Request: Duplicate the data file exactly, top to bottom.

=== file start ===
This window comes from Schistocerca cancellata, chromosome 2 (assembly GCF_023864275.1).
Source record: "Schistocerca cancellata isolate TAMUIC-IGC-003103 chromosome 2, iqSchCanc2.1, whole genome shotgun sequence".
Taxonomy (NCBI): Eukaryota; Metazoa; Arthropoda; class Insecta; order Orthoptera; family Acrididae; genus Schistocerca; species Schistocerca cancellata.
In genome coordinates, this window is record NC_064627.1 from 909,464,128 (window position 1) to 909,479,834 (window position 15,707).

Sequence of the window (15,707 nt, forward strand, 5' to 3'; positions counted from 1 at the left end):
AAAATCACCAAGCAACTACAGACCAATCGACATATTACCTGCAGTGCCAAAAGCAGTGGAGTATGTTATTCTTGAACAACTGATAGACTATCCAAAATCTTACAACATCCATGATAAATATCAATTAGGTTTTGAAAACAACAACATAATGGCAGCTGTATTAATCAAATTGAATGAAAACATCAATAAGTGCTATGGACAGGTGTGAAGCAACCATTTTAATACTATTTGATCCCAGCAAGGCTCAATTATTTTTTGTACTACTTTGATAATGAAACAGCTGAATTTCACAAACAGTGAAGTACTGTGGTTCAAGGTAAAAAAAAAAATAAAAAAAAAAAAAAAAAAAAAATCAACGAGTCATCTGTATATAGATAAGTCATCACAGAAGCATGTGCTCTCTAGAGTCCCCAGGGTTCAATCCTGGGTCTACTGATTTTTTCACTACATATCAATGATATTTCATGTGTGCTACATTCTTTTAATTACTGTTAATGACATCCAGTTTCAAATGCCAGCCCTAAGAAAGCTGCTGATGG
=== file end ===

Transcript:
This window comes from Schistocerca cancellata, chromosome 2 (assembly GCF_023864275.1).
Source record: "Schistocerca cancellata isolate TAMUIC-IGC-003103 chromosome 2, iqSchCanc2.1, whole genome shotgun sequence".
Taxonomy (NCBI): Eukaryota; Metazoa; Arthropoda; class Insecta; order Orthoptera; family Acrididae; genus Schistocerca; species Schistocerca cancellata.
In genome coordinates, this window is record NC_064627.1 from 909,464,128 (window position 1) to 909,479,834 (window position 15,707).

Sequence of the window (15,707 nt, forward strand, 5' to 3'; positions counted from 1 at the left end):
AAAATCACCAAGCAACTACAGACCAATCGACATATTACCTGCAGTGCCAAAAGCAGTGGAGTATGTTATTCTTGAACAACTGATAGACTATCCAAAATCTTACAACATCCATGATAAATATCAATTAGGTTTTGAAAACAACAACATAATGGCAGCTGTATTAATCAAATTGAATGAAAACATCAATAAGTGCTATGGACAGGTGTGAAGCAACCATTTTAATACTATTTGATCCCAGCAAGGCTCAATTATTTTTTGTACTACTTTGATAATGAAACAGCTGAATTTCACAAACAGTGAAGTACTGTGGTTCAAGGTAAAAAAAAAAATAAAAAAAAAAAAAAAAAAAAAATCAACGAGTCATCTGTATATAGATAAGTCATCACAGAAGCATGTGCTCTCTAGAGTCCCCAGGGTTCAATCCTGGGTCTACTGATTTTTTCACTACATATCAATGATATTTCATGTGTGCTACATTCTTTTAATTACTGTTAATGACATCCAGTTTCAAATGCCAGCCCTAAGAAAGCTGCTGATGG